From NationalReview.com terrific blog section, “The Corner.” Let me just say that I thought the following has been true for a very, very long time.
As my dear friend, Dr. Maurice Robinson, once said. “Statistics don’t lie but liars do statistics.”
DON'T BELIEVE ANYTHING YOU READ IN, ERM, SCIENTIFIC JOURNALS [Iain Murray]A Tufts University School of Medicine reporter has realized that a pretty large amount of scientific findings are, well, wrong. This work follows on from a recent publication of his that found that a third of medical research articles published in major scientific journals and then cited over a thousand times in the literature are later contradicted or have major questions raised over them. The reasons are many:
One of these factors is that many research studies are small. "The smaller the studies conducted in a scientific field, the less likely the research findings are to be true," says Ioannidis. Another problem is that in many scientific fields, the "effect sizes" (a measure of how much a risk factor such as smoking increases a person's risk of disease, or how much a treatment is likely to improve a disease) are small... Financial and other interests and prejudices can also lead to untrue results. And "the hotter a scientific field (with more scientific teams involved), the less likely the research findings are to be true," which may explain why we sometimes see "major excitement followed rapidly by severe disappointments in fields that draw wide attention."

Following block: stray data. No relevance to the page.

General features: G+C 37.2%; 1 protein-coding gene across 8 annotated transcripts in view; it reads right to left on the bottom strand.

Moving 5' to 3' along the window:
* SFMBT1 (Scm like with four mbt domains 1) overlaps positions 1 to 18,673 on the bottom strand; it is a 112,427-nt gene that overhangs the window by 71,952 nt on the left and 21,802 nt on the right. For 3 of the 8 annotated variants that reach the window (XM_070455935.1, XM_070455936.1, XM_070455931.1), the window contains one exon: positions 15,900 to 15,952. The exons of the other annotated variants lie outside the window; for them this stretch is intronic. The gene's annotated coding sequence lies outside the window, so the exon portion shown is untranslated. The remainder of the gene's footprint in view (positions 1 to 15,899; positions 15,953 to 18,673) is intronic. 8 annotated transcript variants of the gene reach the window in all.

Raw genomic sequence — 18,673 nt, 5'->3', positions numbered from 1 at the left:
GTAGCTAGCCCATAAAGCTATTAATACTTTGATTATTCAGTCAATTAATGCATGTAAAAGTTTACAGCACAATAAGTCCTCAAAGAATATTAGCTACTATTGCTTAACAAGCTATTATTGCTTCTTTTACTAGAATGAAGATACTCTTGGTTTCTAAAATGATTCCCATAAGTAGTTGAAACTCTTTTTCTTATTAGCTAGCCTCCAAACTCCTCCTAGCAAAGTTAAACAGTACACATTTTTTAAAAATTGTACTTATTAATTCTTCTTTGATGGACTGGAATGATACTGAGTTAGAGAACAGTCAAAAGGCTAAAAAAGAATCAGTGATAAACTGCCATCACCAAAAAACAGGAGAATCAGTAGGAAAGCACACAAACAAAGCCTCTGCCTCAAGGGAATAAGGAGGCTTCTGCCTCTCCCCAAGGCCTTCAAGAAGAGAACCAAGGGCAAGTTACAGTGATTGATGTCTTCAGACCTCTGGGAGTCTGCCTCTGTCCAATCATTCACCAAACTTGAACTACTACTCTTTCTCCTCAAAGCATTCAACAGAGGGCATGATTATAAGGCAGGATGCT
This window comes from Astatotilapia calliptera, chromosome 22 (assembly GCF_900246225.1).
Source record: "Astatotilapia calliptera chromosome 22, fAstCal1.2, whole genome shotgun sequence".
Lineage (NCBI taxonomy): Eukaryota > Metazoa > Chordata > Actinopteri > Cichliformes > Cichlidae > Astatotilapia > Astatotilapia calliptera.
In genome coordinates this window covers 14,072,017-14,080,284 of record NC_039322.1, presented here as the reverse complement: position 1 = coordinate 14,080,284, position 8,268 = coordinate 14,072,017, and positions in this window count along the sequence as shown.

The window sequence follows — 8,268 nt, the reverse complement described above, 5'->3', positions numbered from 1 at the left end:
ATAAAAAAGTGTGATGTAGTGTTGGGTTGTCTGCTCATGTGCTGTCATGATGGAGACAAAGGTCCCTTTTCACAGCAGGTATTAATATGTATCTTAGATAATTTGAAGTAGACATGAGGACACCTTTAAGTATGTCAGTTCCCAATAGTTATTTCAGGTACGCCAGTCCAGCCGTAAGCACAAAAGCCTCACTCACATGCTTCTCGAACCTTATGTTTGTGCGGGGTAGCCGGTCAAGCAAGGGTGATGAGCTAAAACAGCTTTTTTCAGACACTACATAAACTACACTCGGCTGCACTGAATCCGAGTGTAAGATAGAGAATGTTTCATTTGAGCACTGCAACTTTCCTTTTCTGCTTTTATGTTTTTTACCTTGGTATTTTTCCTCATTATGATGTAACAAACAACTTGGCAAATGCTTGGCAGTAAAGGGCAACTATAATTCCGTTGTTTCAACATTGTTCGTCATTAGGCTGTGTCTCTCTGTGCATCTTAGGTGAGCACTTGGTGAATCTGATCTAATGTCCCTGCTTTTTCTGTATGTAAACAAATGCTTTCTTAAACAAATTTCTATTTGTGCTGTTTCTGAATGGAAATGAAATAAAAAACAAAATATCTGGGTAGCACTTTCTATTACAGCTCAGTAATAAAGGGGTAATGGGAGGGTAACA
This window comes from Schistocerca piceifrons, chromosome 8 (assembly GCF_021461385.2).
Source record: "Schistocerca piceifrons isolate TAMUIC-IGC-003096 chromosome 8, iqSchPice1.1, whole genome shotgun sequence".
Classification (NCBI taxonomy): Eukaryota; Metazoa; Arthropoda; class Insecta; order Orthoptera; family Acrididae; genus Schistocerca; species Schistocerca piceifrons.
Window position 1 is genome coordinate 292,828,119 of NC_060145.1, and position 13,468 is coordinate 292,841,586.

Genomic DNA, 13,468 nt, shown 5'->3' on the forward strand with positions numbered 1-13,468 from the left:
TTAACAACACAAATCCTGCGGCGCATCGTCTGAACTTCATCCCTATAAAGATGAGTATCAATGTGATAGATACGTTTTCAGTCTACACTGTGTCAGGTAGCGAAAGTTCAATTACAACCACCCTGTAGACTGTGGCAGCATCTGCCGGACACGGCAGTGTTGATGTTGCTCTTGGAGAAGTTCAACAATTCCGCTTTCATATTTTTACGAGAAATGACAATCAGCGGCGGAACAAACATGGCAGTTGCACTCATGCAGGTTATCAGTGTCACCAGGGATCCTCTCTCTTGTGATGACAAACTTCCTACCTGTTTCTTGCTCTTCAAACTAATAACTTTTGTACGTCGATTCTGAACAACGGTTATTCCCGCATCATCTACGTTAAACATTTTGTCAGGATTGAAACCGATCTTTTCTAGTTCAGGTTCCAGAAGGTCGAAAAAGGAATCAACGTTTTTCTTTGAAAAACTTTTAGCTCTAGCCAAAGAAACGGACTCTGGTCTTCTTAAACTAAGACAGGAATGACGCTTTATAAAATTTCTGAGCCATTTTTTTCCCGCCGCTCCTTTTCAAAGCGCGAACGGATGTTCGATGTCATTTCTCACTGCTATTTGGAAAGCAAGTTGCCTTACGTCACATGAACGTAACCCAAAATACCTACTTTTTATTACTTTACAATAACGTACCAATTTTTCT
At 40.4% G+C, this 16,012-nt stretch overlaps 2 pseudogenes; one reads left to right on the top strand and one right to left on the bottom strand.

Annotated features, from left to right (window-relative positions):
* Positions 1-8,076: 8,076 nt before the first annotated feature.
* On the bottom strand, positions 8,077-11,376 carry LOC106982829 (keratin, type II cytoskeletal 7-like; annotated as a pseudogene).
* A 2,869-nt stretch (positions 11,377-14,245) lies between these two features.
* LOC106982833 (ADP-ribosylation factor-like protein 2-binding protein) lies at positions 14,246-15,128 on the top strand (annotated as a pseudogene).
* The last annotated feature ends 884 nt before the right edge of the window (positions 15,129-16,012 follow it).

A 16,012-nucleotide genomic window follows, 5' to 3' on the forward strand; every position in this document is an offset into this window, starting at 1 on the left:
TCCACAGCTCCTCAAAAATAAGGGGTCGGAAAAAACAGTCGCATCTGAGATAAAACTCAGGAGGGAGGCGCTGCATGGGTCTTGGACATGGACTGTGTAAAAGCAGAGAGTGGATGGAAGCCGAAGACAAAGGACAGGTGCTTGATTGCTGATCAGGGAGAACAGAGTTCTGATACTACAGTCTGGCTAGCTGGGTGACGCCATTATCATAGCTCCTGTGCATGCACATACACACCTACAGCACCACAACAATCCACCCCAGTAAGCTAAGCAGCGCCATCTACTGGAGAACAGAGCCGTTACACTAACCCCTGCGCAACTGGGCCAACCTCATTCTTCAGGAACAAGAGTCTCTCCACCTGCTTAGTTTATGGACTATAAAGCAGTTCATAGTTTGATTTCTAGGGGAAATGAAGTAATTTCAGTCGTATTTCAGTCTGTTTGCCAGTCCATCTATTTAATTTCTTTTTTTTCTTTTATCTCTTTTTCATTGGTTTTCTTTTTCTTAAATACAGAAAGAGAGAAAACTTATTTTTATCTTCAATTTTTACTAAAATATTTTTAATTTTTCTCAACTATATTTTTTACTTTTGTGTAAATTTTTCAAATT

I'm glad he mentions "other interests and prejudices." The reaction of some on the left to the news that the recent fetal pain study was conducted by abortion providers is especially interesting. Public choice theory suggests that there are a whole range of influences on researchers rather than just financial, yet current disclosure requirements focus exclusively on financial interests. I should not need to add that arguing that the results must be wrong because of conflicts of interest, whether financial or ideological, is a bad example of the ad hominem fallacy, but if we're going to consider the possible effects of conflicts of interest the we need to consider the whole range (I argue in my recent science paper that conflicts of interest are actually useful to the development of science). One other point; this is a useful conclusion:
We acknowledge that most studies published should be viewed as hypothesis-generating, rather than conclusive.
A shame that so many in the environmental movement choose to read scientific studies that cannot even be proved by experimental evidence as conclusive. A tragedy that so many in the scientific establishment agree with them.